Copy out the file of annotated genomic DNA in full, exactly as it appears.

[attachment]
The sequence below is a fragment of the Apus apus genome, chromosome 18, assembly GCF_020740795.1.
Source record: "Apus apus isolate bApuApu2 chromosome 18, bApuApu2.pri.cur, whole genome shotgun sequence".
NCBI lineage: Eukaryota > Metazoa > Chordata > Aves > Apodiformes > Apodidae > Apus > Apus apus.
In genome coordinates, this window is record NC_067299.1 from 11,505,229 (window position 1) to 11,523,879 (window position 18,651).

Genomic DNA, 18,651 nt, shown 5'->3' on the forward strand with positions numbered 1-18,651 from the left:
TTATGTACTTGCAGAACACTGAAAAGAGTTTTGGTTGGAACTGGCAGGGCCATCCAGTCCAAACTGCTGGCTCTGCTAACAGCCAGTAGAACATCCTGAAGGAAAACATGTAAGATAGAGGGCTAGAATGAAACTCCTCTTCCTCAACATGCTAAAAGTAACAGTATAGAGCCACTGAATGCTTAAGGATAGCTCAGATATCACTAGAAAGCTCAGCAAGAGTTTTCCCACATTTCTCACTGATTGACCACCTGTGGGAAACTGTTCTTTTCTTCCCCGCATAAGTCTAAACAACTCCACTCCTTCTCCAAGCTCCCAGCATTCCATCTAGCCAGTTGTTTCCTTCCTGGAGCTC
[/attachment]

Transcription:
The sequence below is a fragment of the Apus apus genome, chromosome 18, assembly GCF_020740795.1.
Source record: "Apus apus isolate bApuApu2 chromosome 18, bApuApu2.pri.cur, whole genome shotgun sequence".
NCBI lineage: Eukaryota > Metazoa > Chordata > Aves > Apodiformes > Apodidae > Apus > Apus apus.
In genome coordinates, this window is record NC_067299.1 from 11,505,229 (window position 1) to 11,523,879 (window position 18,651).

Genomic DNA, 18,651 nt, shown 5'->3' on the forward strand with positions numbered 1-18,651 from the left:
TTATGTACTTGCAGAACACTGAAAAGAGTTTTGGTTGGAACTGGCAGGGCCATCCAGTCCAAACTGCTGGCTCTGCTAACAGCCAGTAGAACATCCTGAAGGAAAACATGTAAGATAGAGGGCTAGAATGAAACTCCTCTTCCTCAACATGCTAAAAGTAACAGTATAGAGCCACTGAATGCTTAAGGATAGCTCAGATATCACTAGAAAGCTCAGCAAGAGTTTTCCCACATTTCTCACTGATTGACCACCTGTGGGAAACTGTTCTTTTCTTCCCCGCATAAGTCTAAACAACTCCACTCCTTCTCCAAGCTCCCAGCATTCCATCTAGCCAGTTGTTTCCTTCCTGGAGCTC